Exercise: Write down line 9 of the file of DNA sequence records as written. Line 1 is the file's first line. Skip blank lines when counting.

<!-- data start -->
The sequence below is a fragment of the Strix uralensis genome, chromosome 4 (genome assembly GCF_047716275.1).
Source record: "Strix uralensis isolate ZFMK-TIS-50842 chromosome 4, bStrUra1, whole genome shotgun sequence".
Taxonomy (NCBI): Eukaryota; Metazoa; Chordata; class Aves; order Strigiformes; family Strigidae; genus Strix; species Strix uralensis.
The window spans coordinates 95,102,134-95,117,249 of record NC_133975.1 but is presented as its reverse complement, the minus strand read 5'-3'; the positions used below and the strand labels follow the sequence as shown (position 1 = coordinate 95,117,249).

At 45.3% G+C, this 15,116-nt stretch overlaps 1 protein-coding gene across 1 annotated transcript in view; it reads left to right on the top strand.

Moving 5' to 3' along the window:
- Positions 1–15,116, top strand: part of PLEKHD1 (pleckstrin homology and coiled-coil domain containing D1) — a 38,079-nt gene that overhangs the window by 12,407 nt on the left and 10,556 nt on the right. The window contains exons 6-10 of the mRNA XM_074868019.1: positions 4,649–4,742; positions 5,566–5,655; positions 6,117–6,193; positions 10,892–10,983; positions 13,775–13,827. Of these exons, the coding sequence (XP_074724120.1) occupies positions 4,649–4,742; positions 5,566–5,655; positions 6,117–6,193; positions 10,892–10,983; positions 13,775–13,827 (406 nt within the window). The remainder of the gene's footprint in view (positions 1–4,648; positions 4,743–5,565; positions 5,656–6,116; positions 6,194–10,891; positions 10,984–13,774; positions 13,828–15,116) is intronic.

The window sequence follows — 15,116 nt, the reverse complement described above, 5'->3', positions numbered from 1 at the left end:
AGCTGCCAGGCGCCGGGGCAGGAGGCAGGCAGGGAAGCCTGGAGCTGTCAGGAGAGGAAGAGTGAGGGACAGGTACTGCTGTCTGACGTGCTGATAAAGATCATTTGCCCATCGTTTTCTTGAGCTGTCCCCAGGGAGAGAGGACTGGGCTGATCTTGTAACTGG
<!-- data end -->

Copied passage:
AGCTGCCAGGCGCCGGGGCAGGAGGCAGGCAGGGAAGCCTGGAGCTGTCAGGAGAGGAAGAGTGAGGGACAGGTACTGCTGTCTGACGTGCTGATAAAGATCATTTGCCCATCGTTTTCTTGAGCTGTCCCCAGGGAGAGAGGACTGGGCTGATCTTGTAACTGG